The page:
A SEX attack private hire driver convicted after a DNA check on a relative has been jailed for 18 months.
Patrick Cullen pounced on a 24-year-old woman in a secluded lane in Milngavie, East Dunbartonshire, in February 2011.
The married 44-year-old remained at large despite a media appeal to catch the attacker.
But, in late 2012, a relative of Cullen appeared on the national DNA database - and through that the cabbie was traced.
It helped police link the dad-of-two to DNA found at the scene at the time.
Cullen today returned to the High Court in Glasgow after earlier being convicted of the indecent assault. His lawyer said Cullen maintained he was "not a sex offender".
But, Lord Matthews said the assault was "serious" adding: "The aggravating feature was that you were a taxi driver - your job was to take the woman home."
A smiling Cullen gave a thumbs-up to his wife in court as he was lead handcuffed to the cells.
He was also placed on the sex offenders register for the next 10 years.
A jury last month heard how Cullen picked up his victim in the city's Glassford Street in the early hours of February 19, 2011 after she had been at a gay bar.
Soon into the journey, creepy Cullen - who claimed his name was Gary - quizzed her on her sexuality and asking "rude questions".
Cullen, of Moodiesburn, North Lanarkshire, drove his private hire Chrysler into a quiet area in Finlay Rise in Milngavie - near to Rangers Murray Park training ground - before halting the vehicle.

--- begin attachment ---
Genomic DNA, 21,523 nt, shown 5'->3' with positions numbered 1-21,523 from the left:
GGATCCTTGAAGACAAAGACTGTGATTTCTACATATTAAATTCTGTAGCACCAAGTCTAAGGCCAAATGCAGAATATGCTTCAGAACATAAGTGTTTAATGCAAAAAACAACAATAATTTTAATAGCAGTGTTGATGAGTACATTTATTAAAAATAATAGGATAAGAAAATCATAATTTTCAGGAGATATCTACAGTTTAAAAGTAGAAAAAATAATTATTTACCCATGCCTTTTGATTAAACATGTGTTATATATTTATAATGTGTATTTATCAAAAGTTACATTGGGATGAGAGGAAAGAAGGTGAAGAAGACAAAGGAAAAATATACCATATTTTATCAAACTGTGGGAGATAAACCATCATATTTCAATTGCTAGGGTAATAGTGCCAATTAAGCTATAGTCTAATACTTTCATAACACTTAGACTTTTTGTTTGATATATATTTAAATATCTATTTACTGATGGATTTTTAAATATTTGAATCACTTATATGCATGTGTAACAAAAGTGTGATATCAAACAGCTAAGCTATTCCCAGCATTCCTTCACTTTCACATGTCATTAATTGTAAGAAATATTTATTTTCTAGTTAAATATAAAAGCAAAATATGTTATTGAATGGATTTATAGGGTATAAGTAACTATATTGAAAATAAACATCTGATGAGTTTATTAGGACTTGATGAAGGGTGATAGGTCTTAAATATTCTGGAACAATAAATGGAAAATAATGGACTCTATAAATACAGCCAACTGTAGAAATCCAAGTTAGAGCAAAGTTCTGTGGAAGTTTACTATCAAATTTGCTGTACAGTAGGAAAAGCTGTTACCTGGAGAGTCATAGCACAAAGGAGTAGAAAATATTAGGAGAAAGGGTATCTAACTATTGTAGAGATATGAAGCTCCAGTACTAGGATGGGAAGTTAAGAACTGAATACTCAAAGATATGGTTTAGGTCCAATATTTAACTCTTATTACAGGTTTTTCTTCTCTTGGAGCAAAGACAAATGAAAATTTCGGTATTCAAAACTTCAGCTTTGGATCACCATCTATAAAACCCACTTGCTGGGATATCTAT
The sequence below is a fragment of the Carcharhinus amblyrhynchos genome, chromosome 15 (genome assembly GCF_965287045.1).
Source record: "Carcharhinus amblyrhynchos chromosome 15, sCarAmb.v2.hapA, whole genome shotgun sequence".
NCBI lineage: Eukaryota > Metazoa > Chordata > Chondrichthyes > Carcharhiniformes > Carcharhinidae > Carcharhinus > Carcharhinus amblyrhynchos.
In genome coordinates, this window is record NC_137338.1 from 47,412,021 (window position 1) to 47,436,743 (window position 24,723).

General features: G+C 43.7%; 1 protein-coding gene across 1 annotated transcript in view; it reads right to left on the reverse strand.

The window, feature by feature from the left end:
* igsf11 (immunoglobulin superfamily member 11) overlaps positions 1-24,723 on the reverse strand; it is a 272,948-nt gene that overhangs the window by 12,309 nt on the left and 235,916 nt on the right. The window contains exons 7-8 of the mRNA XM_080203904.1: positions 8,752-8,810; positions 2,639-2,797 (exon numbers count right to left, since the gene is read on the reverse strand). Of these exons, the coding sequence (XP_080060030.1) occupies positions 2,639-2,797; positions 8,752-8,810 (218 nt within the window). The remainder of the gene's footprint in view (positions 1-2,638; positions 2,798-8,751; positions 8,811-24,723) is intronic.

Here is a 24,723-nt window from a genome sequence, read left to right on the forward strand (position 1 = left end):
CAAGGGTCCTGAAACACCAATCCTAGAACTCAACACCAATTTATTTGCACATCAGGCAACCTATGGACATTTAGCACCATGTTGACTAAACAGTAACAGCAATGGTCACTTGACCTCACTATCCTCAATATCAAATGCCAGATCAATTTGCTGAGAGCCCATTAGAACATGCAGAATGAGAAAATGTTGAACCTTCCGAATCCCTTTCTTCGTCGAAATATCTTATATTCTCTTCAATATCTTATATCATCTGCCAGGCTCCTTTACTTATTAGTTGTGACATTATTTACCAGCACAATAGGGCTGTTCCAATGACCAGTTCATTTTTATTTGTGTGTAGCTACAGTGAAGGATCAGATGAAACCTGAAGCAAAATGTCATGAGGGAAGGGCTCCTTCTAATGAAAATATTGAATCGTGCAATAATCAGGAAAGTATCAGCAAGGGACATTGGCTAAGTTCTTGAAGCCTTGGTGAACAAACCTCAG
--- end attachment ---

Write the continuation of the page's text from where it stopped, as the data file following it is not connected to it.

Recalling her ordeal, the woman - who is a lesbian - said: "He told me to get into the back of the car. I was scared, but I did it."
Cullen then indecently assaulted his victim and made her perform a sex act on him while ignoring her loud sobs.
She only escaped his clutches when he dropped her home - but the brazen sex attacker still demanded she fork out the £7 fare.
The victim called police and a hunt began to catch Cullen.
DNA was found near the scene and the woman was also able to help construct an e-fit of her attacker - which bore a striking resemblance to Cullen.
But, detectives had no joy until more than 18 months after the attack.
A relative of Cullen had a DNA check around that time - although it is not known why.
It is thought the DNA had similarities to that discovered at the scene before police were pointed in the direction of Cullen.
Cullen insisted during the trial that the woman agreed to what happened in his car and that she "enjoyed" it.
Cullen also claimed - despite media appeals and the e-fit - that he had never been asked about the incident until police came to his door in September 2012.
Geoffrey Forbes, defending, today said Cullen had the support of his wife and his family despite the conviction.
Mr Forbes added: "He maintains that he is not a sex offender."